The movie focuses on four finance professionals and 2 amateurs who predict the housing bubble collapse of the mid-2000s, and use arcane rules and special deals to punish the big banks for their greed while making a hefty profit for themselves.
I must admit, I was skeptical about how much I was going to enjoy the movie when my husband suggested seeing it this weekend. I detest preachy films that bash capitalism and deride businessmen as greedy.
Actually, I was highly entertained. The lead actors were outstanding, especially Christian Bale as Dr. Michael Burry (a savvy investor with Asperger’s Syndrome and a case of chronic honesty) and Steve Carell in the role of Mark Baum (a money manager for a unit of Morgan Stanley). Both men have earned well-deserved nominations for Golden Globe awards, as has both the movie and screenplay.
Beyond the acting, the presentation of complex financial concepts using comedy was innovative and highly entertaining. I don’t think that people are going to forget “synthetic collateralized debt obligations” after seeing the demonstration involving singer Selena Gomez, a black jack table, and $10 million in chips.
You could hear a pin drop in the theater, because the audience was so engrossed in the world of high stakes finance, subprime mortgages, and bank fraud.
My one concern in making this recommendation was that the story was simply another Hollywood fantasy, bearing no reality to what actually happened. Happily, I conferred with my financial experts and they agreed that the movie did capture the housing bubble collapse and the banking crisis fairly accurately.
San Diego colleague and investment expert W.C. Varones gave The Big Short a big thumbs-up, too! He notes the one point where the account was more fiction than fact:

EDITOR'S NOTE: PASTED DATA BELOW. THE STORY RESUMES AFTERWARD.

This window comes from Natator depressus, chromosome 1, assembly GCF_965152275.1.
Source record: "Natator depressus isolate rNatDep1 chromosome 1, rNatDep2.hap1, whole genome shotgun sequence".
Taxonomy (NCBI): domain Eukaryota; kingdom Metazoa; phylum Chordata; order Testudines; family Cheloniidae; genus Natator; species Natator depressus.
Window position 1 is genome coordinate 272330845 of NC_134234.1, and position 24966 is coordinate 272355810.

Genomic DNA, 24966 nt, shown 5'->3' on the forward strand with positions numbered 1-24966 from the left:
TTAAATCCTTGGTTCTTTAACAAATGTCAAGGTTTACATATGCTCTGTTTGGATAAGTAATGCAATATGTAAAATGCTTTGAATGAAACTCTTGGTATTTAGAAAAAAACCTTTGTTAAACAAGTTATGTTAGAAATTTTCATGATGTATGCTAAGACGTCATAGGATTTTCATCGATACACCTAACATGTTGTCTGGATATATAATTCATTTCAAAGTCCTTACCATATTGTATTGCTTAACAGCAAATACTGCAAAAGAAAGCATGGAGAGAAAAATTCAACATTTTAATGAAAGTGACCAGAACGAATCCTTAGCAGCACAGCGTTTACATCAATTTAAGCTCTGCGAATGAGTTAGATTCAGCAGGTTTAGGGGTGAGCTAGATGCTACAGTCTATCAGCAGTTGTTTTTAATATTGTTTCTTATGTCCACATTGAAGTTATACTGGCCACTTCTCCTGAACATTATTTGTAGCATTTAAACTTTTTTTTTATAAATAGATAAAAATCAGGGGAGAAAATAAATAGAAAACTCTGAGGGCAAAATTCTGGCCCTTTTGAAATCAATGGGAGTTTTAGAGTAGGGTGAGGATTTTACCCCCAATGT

I watched The Big Short recently. Having read the Michael Lewis book, and having lived through the rise and fall of the housing bubble, I can attest that the movie does justice both to the book and to history. And the filmmakers manage to make the discussion of complicated financial instruments understandable in an entertaining way, without dumbing it down.
The main takeaway from the movie is that Wall Street is rigged. The big guys will always get bailed out, and the rest of us will always get stuck footing the bill. Wall Street controls the levers of power in Congress, the Administration, and the Federal Reserve. This should not be a controversial proposition to anyone who has been paying attention the last 6 1/2 years.
But the movie (like the book perhaps, it’s been a while since I read it) departs from reality when it depicts its handful of protagonists as the only ones who saw the housing crash coming. Many people saw the housing crash coming. Even I shorted Countrywide and Impac Mortgage. I got my tip reading the now-defunct I am Facing Foreclosure blog by Casey Serin, an unemployed 24-year-old who had obtained financing from banks to buy at least seven houses. When I saw the promissory note that Countrywide took from this broke deadbeat in lieu of foreclosure, I knew we were on to something.
In the interest of full disclosure, John Tamny of Forbes delves into more of the era’s fiscal background and where the movie took a few liberties. Despite the comedy treatment, the sad fact is that many Americans are still hurting from the housing crash and remain underwater on their mortgages and there are some concerns that there may be a second housing bubble burst.
And, yes…Wall Street firms were the target of snarky Hollywood commentary, and Goldman Sachs one of its biggest. But, in the end, that audience was cheering the people who made huge profits legitimately.
In the immortal words of businesswoman Martha Stewart, “And that’s a good thing.”DONATE
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